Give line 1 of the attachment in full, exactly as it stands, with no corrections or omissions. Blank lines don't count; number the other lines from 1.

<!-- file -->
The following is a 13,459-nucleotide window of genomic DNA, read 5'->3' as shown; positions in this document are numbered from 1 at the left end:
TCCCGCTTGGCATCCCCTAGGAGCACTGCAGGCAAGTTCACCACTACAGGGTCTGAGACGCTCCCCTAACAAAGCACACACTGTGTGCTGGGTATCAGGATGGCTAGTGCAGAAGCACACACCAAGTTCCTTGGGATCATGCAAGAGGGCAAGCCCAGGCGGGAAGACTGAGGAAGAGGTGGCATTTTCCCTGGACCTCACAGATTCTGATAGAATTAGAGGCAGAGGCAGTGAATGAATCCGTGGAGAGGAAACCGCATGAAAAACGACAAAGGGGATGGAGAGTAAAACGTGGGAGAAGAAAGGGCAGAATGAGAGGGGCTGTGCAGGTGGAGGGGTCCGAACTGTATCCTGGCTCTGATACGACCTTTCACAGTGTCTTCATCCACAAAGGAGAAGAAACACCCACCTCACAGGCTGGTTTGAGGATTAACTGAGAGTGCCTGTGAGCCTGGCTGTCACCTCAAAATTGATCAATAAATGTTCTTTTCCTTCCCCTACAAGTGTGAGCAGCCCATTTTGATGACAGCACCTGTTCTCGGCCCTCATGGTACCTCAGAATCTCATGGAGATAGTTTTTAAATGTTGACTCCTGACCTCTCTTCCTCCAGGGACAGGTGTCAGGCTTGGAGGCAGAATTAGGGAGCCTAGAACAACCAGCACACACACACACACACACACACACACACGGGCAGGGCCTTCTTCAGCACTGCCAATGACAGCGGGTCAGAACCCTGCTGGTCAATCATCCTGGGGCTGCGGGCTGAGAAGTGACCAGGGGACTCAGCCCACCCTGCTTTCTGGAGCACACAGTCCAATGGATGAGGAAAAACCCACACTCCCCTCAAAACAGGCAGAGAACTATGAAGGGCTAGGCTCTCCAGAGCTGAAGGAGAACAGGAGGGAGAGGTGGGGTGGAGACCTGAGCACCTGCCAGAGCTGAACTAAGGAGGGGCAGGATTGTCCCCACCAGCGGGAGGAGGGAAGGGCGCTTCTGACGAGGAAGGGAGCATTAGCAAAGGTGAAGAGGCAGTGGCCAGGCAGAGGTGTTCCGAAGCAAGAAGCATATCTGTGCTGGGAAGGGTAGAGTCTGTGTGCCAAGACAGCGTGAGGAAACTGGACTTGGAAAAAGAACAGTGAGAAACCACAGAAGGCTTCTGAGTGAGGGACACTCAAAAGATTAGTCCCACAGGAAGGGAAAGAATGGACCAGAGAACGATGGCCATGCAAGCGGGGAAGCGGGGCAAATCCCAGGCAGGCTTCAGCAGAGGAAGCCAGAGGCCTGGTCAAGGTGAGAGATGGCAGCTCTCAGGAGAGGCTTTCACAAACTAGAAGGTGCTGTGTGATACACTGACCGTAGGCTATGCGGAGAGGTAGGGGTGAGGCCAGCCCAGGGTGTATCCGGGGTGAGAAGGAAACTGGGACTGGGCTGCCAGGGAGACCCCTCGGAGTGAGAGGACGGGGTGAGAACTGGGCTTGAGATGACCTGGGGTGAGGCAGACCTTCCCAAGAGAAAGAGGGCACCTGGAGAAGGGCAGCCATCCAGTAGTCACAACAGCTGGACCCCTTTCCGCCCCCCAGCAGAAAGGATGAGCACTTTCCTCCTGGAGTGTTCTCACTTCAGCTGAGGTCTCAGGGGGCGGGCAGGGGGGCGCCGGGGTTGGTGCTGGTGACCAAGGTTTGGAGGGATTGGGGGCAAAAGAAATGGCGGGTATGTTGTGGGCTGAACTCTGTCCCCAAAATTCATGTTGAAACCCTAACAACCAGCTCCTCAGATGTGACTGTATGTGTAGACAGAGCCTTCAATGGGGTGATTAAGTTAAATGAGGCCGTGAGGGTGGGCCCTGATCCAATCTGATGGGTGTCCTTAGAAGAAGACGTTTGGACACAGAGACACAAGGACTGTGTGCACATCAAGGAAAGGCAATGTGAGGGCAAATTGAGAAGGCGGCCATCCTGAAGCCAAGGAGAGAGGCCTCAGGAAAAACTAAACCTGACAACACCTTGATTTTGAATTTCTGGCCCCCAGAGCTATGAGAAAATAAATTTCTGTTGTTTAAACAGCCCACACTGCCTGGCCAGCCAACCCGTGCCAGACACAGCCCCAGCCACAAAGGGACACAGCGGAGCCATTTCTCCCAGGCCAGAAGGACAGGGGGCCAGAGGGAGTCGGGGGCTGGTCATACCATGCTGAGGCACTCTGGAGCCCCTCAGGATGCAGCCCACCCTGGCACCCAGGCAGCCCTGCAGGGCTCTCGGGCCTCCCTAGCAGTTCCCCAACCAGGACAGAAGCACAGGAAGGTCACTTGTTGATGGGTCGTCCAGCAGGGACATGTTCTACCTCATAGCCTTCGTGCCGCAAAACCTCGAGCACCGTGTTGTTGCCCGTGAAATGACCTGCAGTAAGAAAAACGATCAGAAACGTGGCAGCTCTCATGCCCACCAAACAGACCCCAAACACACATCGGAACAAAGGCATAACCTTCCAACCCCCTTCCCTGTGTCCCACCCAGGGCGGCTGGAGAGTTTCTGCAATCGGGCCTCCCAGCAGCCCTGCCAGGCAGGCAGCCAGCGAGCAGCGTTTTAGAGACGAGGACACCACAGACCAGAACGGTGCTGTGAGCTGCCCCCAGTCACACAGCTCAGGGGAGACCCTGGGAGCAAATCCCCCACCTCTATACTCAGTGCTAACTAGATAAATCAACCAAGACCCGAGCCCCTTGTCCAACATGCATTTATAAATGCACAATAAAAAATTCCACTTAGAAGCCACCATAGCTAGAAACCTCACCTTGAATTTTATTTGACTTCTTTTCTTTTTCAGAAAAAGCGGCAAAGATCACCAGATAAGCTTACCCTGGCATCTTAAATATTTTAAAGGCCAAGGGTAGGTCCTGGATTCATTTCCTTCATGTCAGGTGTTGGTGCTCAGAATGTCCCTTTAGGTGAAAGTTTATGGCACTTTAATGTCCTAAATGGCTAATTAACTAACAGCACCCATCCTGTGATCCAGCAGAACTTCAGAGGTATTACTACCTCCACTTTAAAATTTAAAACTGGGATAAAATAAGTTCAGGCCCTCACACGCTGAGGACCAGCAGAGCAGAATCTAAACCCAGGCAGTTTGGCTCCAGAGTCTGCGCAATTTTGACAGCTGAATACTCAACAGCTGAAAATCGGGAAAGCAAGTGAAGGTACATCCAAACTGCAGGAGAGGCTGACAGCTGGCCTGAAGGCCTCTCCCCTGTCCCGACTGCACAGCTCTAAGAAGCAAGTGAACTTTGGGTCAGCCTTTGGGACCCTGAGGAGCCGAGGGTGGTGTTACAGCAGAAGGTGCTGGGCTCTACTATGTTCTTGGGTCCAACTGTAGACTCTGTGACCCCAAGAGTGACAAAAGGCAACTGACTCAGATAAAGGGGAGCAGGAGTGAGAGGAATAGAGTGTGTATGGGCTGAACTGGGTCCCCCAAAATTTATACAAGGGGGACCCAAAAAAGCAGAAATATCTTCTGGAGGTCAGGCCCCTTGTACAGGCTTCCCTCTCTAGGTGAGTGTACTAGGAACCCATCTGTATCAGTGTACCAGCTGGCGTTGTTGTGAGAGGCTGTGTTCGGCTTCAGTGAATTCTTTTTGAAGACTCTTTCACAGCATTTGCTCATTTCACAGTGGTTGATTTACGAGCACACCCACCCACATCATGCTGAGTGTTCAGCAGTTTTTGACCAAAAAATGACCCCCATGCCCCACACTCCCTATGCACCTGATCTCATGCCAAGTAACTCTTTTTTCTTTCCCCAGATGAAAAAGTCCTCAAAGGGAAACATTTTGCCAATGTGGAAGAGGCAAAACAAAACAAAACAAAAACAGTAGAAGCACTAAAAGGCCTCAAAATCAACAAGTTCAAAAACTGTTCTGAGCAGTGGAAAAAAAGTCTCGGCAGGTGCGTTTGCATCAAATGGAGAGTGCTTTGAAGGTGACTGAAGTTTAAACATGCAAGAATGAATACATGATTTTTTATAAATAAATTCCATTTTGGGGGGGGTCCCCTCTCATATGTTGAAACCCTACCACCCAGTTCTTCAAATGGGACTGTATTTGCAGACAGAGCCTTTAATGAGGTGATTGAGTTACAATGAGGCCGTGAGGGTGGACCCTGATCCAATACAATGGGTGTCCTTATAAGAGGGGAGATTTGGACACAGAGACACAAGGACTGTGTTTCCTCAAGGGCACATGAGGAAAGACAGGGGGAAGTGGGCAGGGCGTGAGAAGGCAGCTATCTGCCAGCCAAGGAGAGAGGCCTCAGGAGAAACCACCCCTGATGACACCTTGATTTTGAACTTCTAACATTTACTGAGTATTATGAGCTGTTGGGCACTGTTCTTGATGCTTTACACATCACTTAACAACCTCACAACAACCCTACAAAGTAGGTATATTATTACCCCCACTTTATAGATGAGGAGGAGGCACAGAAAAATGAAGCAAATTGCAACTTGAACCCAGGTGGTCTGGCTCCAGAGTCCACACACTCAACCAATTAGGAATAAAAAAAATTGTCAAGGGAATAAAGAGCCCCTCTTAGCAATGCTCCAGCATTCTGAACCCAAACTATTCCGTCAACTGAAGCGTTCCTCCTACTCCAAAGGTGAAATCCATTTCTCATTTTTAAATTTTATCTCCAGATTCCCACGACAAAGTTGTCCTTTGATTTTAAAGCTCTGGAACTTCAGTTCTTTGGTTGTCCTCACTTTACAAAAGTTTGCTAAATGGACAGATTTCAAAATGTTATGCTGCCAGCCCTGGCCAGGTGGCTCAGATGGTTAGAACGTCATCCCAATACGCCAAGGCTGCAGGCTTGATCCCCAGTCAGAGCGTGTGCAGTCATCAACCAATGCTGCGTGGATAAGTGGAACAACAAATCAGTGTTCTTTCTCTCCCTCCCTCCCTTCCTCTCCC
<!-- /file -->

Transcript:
The following is a 13,459-nucleotide window of genomic DNA, read 5'->3' as shown; positions in this document are numbered from 1 at the left end: